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Tension Headaches

Tension-type headache is a term used to describe a headache causing mild to moderate pain that often feels like a tight band across your forehead or pressure around the head and neck. These headaches may be provoked by the stress of everyday life, eyestrain or poor posture. They are not worsened by routine activity, and therefore usually don't prevent people from going about their daily activities.

Typically, the pain is not troublesome enough to cause sufferers to see a doctor. People who get tension-type headache do not experience sensitivity to light, sound, or movement, and they do not experience nausea or vomiting.

The underlying cause of tension-type headache is unknown.

Symptoms of a tension headache include:

  • Mild to moderately intense pain, lasting from 30 minutes to as long as an entire week
  • Tightness or pressure across your forehead or on the sides and back of your head
  • Tenderness on your scalp, neck and shoulders
  • Sometimes, loss of appetite

Tension headaches are considered chronic if they occur 15 or more days a month for at least three months. They're considered epidsodic if they occur fewer than 15 times a month.

Tension headaches differ from migraines in that they're not associated with abdominal pain, nausea and vomiting, slurred speech, visual disturbances such as blind spots or flashing lights, and weakness or numbness on one side of the body. Physical activity typically doesn't aggravate the pain like it does migraines. Increased sensitivity to light or sound can occur, although it's not common.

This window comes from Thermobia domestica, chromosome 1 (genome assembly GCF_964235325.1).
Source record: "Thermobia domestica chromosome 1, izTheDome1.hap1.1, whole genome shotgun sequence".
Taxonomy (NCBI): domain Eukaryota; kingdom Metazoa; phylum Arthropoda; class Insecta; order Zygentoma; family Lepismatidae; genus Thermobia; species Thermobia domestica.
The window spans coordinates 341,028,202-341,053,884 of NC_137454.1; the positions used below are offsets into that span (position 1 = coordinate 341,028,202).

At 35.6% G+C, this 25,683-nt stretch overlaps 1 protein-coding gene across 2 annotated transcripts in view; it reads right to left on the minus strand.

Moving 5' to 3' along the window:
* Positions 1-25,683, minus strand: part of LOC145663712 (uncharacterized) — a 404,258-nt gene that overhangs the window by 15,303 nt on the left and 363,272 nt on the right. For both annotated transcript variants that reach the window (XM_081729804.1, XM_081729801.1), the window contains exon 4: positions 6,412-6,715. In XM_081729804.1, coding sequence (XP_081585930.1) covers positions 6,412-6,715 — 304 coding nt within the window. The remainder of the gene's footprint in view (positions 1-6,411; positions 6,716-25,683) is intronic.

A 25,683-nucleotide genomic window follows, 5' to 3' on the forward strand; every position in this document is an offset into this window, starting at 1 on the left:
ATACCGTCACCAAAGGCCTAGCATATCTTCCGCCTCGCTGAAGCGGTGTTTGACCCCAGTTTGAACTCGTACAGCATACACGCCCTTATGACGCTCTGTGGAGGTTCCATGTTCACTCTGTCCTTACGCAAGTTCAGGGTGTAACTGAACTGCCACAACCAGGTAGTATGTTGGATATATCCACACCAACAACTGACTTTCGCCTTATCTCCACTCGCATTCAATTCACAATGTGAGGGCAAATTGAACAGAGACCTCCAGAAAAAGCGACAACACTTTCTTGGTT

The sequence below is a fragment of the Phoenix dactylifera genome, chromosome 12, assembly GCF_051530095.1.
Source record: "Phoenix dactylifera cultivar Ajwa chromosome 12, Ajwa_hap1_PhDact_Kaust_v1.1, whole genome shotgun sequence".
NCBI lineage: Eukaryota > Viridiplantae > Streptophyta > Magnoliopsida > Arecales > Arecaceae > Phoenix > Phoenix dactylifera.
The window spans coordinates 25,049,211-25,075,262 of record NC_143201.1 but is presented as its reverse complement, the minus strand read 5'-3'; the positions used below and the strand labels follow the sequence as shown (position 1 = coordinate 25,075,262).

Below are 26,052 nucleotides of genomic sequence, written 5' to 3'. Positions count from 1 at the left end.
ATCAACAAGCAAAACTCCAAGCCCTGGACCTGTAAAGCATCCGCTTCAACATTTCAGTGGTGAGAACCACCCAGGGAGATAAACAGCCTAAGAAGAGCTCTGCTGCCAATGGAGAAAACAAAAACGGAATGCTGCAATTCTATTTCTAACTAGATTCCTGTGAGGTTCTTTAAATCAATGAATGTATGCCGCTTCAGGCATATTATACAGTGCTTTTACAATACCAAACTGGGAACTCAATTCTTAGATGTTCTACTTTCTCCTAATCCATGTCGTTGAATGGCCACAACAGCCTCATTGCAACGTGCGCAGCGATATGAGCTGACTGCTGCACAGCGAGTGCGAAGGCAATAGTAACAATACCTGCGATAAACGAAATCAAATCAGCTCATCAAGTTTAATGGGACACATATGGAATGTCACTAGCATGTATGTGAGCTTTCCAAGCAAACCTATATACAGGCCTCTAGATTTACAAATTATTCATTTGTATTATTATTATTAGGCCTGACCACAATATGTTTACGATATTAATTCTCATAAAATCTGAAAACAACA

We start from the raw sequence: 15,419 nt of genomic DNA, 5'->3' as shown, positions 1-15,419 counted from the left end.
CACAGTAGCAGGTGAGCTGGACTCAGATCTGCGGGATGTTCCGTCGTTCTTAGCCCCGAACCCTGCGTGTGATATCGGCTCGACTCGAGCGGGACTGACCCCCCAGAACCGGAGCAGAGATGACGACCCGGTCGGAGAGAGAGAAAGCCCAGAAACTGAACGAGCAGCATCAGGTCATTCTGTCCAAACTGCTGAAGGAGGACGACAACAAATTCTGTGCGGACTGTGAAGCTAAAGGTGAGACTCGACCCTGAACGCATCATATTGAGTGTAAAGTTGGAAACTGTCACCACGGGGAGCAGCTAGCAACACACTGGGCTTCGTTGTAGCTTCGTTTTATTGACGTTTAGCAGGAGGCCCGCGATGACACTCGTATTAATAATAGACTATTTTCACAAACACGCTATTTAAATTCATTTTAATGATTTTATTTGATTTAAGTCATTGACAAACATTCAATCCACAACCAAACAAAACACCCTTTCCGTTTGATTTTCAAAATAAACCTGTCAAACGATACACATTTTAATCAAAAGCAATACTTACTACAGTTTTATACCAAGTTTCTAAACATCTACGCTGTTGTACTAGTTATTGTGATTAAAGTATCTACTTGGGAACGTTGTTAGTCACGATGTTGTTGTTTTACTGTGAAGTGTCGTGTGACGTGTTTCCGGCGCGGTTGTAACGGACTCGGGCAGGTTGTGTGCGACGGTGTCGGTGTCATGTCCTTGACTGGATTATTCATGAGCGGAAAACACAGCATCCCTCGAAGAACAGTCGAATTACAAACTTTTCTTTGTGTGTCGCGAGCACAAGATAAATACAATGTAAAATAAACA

Tension-type headaches usually are diagnosed based on symptoms. Your doctor will ask about the severity, frequency and duration of your headaches as well as other symptoms that occur and medications you are taking. Keeping a headache journal is a good way to track the location and severity of pain, duration of pain, medications taken and possible headache triggers.

If your doctor suspects a tumor or aneurysm, you may undergo one or more of the following tests:

  • Computerized Tomography (CT) Scan — A CT scan uses a thin X-ray beam that rotates around the area being examined. A computer processes data to create a 3-D, cross-sectional image.
  • Magnetic Resonance Imaging (MRI) — An MRI uses magnetism, radio waves and computer technology, rather than X-rays, to produce images of your brain. Under the right circumstances, MRI and other imaging procedures allow doctors to see how larger structures in the brain are involved during migraine and headache.

Your doctor may prescribe drugs to prevent and treat tension headaches. Drugs that may help prevent tension headaches include:

  • Tricyclic Antidepressants — Antidepressant drugs have analgesic or pain-relief qualities. Although you may not be depressed, your doctor may prescribe drugs such as amitriptyline or doxepin to help reduce the frequency and severity of your headaches.
  • Beta-blockers — A drug such as propranolol may be combined with an antidepressant, such as amitriptyline, to prevent chronic daily headaches.
  • Divalproex Sodium — This drug is used to treat chronic daily headache, including chronic tension-type headaches.

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Reviewed by health care specialists at UCSF Medical Center.

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UCSF Clinics & Centers

Neurology and Neurosurgery

Headache Center
2330 Post St, 6th floor
San Francisco, CA 94115
Phone: (415) 353-8393
Fax: (415) 353-9539
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